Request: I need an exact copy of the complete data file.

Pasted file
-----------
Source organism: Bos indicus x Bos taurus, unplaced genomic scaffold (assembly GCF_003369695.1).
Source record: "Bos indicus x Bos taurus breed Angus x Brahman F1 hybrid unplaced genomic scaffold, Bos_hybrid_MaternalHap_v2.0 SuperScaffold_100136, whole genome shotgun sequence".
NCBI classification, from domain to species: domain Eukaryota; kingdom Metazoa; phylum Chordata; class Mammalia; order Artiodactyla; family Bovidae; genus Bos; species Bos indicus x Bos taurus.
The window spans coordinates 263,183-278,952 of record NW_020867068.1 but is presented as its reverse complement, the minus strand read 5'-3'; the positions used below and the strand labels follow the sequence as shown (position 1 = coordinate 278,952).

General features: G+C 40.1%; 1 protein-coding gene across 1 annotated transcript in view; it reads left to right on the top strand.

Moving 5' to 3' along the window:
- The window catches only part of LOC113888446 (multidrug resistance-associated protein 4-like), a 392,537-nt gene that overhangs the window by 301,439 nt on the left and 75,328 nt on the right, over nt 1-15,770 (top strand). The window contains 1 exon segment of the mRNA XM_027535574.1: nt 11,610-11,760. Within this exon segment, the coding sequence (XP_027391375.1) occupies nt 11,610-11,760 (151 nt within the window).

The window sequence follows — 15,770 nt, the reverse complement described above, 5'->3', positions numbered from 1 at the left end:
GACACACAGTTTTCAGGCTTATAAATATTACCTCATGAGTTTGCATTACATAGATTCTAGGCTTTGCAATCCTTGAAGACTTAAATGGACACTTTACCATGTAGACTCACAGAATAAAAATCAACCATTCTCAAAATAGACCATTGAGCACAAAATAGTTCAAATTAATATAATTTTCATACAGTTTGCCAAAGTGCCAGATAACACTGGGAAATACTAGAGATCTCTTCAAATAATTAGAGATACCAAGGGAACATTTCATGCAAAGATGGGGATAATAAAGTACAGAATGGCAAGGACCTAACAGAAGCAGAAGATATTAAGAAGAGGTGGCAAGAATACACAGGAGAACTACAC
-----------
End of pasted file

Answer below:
Source organism: Bos indicus x Bos taurus, unplaced genomic scaffold (assembly GCF_003369695.1).
Source record: "Bos indicus x Bos taurus breed Angus x Brahman F1 hybrid unplaced genomic scaffold, Bos_hybrid_MaternalHap_v2.0 SuperScaffold_100136, whole genome shotgun sequence".
NCBI classification, from domain to species: domain Eukaryota; kingdom Metazoa; phylum Chordata; class Mammalia; order Artiodactyla; family Bovidae; genus Bos; species Bos indicus x Bos taurus.
The window spans coordinates 263,183-278,952 of record NW_020867068.1 but is presented as its reverse complement, the minus strand read 5'-3'; the positions used below and the strand labels follow the sequence as shown (position 1 = coordinate 278,952).

General features: G+C 40.1%; 1 protein-coding gene across 1 annotated transcript in view; it reads left to right on the top strand.

Moving 5' to 3' along the window:
- The window catches only part of LOC113888446 (multidrug resistance-associated protein 4-like), a 392,537-nt gene that overhangs the window by 301,439 nt on the left and 75,328 nt on the right, over nt 1-15,770 (top strand). The window contains 1 exon segment of the mRNA XM_027535574.1: nt 11,610-11,760. Within this exon segment, the coding sequence (XP_027391375.1) occupies nt 11,610-11,760 (151 nt within the window).

The window sequence follows — 15,770 nt, the reverse complement described above, 5'->3', positions numbered from 1 at the left end:
GACACACAGTTTTCAGGCTTATAAATATTACCTCATGAGTTTGCATTACATAGATTCTAGGCTTTGCAATCCTTGAAGACTTAAATGGACACTTTACCATGTAGACTCACAGAATAAAAATCAACCATTCTCAAAATAGACCATTGAGCACAAAATAGTTCAAATTAATATAATTTTCATACAGTTTGCCAAAGTGCCAGATAACACTGGGAAATACTAGAGATCTCTTCAAATAATTAGAGATACCAAGGGAACATTTCATGCAAAGATGGGGATAATAAAGTACAGAATGGCAAGGACCTAACAGAAGCAGAAGATATTAAGAAGAGGTGGCAAGAATACACAGGAGAACTACAC